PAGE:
In the training cohort of 136 women with EOC, both preoperative plasma HE4 and CA125 showed a good performance for identifying women at high risk of death by EOC. Optimal cut-offs were identified for the two markers measured before treatments: 277 pmol/L for HE4 and 282 U/ml for CA125. The external validation conducted in an independent cohort of 177 EOC women confirmed that women with preoperative plasma HE4 levels above the optimal cut-off were significantly at higher risk of death by EOC. This association was strongest in the subgroup of women with serous tumors. In addition, plasma HE4 levels defined according to the threshold of 277 pmol/L added prediction over the standard prognostic markers of death by ovarian cancer in the subgroup of serous carcinoma. Using the same methodology, we showed that preoperative plasma CA125 levels of at least 282 U/ml was not significantly associated with death by ovarian cancer both in EOC women and in those with serous tumors.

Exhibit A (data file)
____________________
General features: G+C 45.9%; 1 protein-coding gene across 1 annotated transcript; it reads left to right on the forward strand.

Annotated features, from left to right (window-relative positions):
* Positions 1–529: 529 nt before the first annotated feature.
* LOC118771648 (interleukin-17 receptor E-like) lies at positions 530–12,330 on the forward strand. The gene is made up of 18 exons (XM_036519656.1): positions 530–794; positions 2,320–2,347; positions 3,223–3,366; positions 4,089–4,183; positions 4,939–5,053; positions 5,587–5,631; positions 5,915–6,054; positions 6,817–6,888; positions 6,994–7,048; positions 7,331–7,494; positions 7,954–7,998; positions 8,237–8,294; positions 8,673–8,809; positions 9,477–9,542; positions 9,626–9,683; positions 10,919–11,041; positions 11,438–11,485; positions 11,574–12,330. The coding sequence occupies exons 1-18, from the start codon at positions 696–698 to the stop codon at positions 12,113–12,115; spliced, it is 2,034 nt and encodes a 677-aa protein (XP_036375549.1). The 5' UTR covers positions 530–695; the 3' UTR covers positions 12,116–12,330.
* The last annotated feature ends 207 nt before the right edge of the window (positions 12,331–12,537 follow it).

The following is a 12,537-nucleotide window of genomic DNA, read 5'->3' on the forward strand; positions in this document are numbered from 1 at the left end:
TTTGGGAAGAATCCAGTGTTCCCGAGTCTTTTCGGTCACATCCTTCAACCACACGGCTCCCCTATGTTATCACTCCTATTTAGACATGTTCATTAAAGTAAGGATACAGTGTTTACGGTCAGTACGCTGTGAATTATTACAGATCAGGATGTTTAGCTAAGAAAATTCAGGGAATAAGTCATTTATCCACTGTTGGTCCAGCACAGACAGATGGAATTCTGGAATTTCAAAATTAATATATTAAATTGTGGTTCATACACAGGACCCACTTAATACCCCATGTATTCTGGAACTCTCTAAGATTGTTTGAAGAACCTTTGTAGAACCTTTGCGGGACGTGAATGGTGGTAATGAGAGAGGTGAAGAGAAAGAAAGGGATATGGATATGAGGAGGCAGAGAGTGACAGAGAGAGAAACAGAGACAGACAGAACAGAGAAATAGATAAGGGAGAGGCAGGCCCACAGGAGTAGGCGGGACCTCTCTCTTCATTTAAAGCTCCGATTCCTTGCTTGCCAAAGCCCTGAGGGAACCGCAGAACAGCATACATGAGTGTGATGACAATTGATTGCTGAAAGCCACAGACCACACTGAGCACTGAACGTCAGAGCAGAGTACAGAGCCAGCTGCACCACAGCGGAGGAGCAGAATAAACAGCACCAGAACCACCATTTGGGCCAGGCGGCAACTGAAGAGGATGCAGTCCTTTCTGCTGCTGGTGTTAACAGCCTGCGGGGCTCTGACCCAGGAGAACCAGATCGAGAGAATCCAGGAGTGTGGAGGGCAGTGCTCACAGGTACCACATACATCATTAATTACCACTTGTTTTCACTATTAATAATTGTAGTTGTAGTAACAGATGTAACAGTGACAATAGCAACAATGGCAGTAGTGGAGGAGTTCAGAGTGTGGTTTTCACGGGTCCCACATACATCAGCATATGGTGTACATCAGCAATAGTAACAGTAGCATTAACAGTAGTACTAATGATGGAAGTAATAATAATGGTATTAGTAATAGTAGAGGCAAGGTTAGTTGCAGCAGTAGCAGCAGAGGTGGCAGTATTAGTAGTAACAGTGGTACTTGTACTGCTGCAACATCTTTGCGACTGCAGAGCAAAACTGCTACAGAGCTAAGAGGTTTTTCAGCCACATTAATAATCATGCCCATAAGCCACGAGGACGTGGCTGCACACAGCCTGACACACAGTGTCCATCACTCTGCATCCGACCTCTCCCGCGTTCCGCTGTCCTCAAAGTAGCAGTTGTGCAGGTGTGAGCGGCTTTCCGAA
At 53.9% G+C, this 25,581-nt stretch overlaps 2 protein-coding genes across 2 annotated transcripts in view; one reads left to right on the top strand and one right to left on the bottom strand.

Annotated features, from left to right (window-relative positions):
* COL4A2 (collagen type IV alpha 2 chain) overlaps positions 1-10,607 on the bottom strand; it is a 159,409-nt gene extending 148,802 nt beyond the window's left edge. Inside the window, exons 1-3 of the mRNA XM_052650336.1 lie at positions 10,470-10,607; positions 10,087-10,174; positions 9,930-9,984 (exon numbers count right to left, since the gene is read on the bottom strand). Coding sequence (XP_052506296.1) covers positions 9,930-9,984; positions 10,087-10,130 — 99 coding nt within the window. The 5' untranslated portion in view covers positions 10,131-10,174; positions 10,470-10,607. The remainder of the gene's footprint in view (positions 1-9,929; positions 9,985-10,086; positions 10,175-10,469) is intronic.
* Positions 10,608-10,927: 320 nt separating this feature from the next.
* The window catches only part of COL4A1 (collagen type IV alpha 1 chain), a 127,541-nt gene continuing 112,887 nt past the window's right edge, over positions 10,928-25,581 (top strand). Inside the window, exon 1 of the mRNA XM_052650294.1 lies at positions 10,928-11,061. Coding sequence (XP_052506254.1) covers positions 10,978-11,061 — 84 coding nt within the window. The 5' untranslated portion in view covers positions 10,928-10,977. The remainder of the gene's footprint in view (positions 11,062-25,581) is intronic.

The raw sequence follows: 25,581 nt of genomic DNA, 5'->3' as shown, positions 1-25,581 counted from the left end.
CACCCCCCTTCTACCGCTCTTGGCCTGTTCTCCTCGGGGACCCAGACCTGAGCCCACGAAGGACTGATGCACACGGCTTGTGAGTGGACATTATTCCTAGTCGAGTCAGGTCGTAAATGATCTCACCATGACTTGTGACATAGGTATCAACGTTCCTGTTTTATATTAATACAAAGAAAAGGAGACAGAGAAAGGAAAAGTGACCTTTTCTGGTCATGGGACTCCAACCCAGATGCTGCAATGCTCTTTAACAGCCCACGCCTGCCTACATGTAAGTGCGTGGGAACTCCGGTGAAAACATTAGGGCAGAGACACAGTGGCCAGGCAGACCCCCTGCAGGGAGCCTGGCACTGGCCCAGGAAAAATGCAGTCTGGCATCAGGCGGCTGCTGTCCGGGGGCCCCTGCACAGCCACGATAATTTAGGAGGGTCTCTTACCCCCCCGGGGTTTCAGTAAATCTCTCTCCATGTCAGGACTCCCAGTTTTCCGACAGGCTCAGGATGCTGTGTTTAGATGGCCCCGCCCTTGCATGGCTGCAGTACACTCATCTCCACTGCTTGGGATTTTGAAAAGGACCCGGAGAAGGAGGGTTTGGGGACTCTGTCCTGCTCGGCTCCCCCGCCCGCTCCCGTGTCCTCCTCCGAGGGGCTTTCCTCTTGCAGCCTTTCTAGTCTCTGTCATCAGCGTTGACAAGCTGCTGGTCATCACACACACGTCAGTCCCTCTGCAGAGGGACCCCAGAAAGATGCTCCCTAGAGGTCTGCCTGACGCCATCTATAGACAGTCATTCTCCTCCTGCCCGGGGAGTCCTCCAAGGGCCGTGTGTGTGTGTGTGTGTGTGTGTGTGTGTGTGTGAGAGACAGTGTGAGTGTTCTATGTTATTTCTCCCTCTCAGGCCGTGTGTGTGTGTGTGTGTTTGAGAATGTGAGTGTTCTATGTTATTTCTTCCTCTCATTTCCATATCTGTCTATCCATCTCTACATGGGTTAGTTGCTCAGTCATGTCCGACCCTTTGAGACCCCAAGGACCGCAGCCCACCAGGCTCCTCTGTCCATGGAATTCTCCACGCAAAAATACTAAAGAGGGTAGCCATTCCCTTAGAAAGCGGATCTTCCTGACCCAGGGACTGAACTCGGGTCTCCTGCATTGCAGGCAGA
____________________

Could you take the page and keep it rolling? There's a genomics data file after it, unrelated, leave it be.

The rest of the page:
To our knowledge, this is the first study that identified and validated an optimal cut-off of preoperative plasma HE4 levels for predicting EOC mortality. Most studies reporting significant associations between higher preoperative HE4 levels and mortality have defined high and low levels of HE4 according to the median of the HE4 distribution in their EOC populations [13,23,24]. In these studies, the preoperative HE4 median values were about 400 pmol/L. Most of the studies that have used a standard HE4 cut-off of 70 pmol/L, as usually proposed for cancer detection, or a continuous log-transformed HE4 variable failed to detect an association between presurgical HE4 levels and survival [25–28]. In the first case, we could easily anticipate that the optimal HE4 threshold for EOC prediction would be higher than the threshold for EOC detection. In the second case, the absence of association between HE4, when defined as a continuous variable, and mortality might be partly explained by a non-linear functional relationship between HE4 and mortality, as observed in our training cohort.